|Weiland, John - NDSU, PLNT PATH, FARGO ND|
Submitted to: Molecular Plant-Microbe Interactions
Publication Type: Peer Reviewed Journal
Publication Acceptance Date: July 26, 1995
Publication Date: N/A
Interpretive Summary: The complexity of molecular interactions between a virus and its plant hosts has been, and continues to be, a significant barrier to the development of better control measures. Yet we really know very little about how viruses cause disease and the mechanisms which determine a virus' ability to infect a given host. This research was designed to determine which parts of a particular viral gene (the alpha-a gene of barley stripe mosaic virus) are responsible for the ability of one viral strain to infect oat, while another viral strain cannot. We identified the specific amino acids (the basic building blocks of proteins) encoded by this gene which determine BSMV pathogenicity to oat. Furthermore, we found that changing a single amino acid in the alpha-a protein was all that was required to confer minimal pathogenicity to a BSMV strain which otherwise would not be pathogenic to oat. Other amino acid changes influenced the rate of virus accumulation within plants and the efficiency of virus transmission. These results will help us to better understand host-virus interactions and will provide valuable clues for the future design of molecular approaches to disease control.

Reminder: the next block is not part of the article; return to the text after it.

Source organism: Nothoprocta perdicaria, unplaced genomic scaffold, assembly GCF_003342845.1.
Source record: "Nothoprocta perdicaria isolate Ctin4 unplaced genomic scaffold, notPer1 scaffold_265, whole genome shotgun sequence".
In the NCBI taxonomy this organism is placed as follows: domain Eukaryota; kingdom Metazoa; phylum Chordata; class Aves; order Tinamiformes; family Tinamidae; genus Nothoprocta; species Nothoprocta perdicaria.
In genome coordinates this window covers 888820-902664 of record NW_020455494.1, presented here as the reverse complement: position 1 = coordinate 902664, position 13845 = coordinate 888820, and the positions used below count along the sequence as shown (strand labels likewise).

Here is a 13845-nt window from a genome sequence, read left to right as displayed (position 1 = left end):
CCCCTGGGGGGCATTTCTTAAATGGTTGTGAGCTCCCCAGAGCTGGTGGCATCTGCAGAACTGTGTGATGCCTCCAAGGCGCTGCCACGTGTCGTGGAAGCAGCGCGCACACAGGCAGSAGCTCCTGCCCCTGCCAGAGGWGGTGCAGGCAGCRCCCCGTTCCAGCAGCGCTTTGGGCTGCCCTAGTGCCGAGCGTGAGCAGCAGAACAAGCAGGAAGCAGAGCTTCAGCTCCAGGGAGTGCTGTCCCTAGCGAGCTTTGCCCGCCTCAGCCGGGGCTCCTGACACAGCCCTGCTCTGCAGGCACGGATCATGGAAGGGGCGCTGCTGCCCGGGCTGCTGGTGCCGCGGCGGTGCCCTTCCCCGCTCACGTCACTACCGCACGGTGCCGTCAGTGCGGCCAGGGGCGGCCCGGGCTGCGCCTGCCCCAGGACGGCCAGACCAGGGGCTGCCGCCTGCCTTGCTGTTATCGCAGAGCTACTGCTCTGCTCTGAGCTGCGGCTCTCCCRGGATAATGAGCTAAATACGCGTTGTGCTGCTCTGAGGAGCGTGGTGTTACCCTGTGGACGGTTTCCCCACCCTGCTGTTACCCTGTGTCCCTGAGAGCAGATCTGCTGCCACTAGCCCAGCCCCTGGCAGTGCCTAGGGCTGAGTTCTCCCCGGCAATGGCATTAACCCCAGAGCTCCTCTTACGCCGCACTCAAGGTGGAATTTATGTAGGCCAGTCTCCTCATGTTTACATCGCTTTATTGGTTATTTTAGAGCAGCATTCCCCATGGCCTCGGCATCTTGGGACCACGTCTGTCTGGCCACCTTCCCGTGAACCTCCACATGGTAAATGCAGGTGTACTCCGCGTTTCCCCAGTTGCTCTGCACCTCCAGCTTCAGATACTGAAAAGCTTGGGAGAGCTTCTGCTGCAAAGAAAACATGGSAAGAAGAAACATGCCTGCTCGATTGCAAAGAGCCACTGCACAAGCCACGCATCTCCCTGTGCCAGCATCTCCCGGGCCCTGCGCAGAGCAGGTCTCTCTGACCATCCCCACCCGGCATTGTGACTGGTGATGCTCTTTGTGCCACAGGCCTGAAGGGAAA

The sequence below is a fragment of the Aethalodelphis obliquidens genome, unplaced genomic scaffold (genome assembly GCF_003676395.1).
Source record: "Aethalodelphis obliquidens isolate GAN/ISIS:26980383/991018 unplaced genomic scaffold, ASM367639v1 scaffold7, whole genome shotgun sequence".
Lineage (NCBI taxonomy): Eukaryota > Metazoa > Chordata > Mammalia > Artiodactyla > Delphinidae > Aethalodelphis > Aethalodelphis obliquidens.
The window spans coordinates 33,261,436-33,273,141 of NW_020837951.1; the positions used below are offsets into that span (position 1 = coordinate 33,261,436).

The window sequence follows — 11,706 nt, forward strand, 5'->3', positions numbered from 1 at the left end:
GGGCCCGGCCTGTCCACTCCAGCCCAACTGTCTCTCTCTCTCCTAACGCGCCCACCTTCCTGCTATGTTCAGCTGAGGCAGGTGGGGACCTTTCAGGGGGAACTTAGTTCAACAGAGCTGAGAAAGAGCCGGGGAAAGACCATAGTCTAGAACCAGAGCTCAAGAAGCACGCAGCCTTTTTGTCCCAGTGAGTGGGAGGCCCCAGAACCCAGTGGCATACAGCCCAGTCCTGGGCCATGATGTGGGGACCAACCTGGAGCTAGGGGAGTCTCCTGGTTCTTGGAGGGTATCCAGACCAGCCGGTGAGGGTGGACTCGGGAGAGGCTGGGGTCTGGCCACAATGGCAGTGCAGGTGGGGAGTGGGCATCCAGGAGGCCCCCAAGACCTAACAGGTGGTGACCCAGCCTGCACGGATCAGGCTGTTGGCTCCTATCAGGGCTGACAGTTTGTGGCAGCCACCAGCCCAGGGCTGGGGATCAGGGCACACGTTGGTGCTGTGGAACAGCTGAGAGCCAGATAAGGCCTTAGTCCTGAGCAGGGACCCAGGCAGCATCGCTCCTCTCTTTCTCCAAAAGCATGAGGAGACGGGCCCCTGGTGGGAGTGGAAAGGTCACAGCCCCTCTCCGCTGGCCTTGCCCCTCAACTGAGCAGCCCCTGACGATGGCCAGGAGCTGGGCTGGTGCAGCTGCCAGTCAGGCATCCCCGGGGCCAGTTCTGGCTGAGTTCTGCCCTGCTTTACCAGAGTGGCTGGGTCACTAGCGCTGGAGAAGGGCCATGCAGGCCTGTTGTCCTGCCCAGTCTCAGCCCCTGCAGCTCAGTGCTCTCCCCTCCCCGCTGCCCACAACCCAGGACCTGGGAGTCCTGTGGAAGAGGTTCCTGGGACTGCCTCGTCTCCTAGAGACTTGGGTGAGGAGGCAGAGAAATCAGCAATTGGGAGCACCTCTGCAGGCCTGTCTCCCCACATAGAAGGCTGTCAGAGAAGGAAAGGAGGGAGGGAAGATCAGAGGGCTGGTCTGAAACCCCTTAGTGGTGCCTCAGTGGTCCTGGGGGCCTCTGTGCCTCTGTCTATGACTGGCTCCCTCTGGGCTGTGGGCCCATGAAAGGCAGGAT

Technical Abstract: Cloned DNA of the BSMV RNA genomes of strains ND18 and CV42 was used to examine the molecular aspects of virus host range. Previously, we showed that a 236 nucleotide region from the alpha-a gene of strain CV42, when substituted for the homologous region in strain ND18, conferred a near wild type oat pathogenicity to this strain. Six amino acid substitutions were found in this region of the alpha-a gene. In the present work, codons specifying T-724, I-764, and N-785 (encoded by CV42 RNA alpha) were substituted individually and in combination for those coding for P-724, T-764, and K-785 (encoded by ND18 RNA alpha) by site-directed mutagenesis. The core K-733, T-734, and K-736 positions (CV42) were substituted for Q-733, S-734, and Q-736 (ND18) as a single block. Transcripts generated from these clones were mixed with ND18 beta and gamma transcripts and were inoculated to oat protoplasts and plants. Inoculated plants were analyzed for symptom type and the accumulation of virus antigen, and extracts from inoculated protoplasts were subjected to Northern and western blot analysis. The results indicate that the C-2261 to A-2261 nucleotide substitution (P-724 to T-724) by itself is sufficient to enable strain ND18 to infect oat plants, although poorly. Additional substitution of CV42 codons into ND18 RNA alpha at the remaining five positions altered symptom type, decreased the timing of the appearance of symptoms, and increased the percentage of plants infected per inoculation. Nevertheless, all mutants accumulated to similar levels in inoculated oat protoplasts after a 24 hr period. Additional evidence suggested that strain ND18 and the non-pathogenic variants generated in the study are either unable to move cell-to-cell or unable to replicate efficiently in intact oat plant leaves.